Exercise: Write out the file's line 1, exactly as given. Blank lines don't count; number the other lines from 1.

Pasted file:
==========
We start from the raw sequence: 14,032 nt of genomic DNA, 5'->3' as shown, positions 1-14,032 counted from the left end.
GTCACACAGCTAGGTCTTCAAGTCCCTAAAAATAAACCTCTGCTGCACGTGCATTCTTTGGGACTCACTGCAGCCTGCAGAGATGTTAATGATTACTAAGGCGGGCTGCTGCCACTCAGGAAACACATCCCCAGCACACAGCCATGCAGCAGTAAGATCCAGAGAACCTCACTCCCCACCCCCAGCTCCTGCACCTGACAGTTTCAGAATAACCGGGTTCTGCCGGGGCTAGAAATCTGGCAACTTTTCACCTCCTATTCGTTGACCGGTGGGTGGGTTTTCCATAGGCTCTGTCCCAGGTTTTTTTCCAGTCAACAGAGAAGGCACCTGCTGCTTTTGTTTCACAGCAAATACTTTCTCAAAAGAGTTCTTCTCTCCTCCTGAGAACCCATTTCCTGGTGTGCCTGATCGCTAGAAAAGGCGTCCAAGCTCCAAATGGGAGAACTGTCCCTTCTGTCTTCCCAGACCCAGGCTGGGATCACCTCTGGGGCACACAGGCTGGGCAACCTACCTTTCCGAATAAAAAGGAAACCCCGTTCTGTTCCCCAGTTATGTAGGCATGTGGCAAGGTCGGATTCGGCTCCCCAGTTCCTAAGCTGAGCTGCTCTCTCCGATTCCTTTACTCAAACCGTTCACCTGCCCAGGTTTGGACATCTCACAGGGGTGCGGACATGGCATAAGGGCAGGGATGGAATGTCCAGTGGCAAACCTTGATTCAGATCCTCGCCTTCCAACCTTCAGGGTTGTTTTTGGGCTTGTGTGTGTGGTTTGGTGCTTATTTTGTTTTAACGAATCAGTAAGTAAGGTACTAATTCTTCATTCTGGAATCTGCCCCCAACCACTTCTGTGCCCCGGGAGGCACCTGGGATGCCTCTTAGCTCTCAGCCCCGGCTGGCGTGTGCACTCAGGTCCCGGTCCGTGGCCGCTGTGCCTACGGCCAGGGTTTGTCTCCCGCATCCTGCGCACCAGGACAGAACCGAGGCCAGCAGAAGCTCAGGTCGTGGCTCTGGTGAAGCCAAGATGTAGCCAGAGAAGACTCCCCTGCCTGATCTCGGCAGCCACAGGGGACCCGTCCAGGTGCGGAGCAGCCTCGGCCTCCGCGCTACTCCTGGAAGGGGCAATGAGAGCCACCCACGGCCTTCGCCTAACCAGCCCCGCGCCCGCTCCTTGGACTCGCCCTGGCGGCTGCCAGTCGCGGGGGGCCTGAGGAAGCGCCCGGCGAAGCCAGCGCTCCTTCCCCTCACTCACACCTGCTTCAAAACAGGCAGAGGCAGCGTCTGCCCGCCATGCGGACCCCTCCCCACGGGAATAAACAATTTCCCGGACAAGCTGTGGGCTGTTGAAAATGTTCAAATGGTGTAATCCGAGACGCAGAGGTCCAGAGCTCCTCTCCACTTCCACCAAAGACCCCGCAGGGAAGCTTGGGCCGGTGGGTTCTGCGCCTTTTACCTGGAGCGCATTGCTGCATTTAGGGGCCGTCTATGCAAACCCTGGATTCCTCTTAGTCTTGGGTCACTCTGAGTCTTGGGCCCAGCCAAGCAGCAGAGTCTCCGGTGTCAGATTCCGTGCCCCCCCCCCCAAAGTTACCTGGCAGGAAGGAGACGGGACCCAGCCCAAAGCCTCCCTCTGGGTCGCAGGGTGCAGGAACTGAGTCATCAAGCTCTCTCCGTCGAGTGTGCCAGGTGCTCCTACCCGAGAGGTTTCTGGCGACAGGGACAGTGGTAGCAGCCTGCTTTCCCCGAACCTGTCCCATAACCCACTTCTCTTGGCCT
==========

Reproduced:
We start from the raw sequence: 14,032 nt of genomic DNA, 5'->3' as shown, positions 1-14,032 counted from the left end.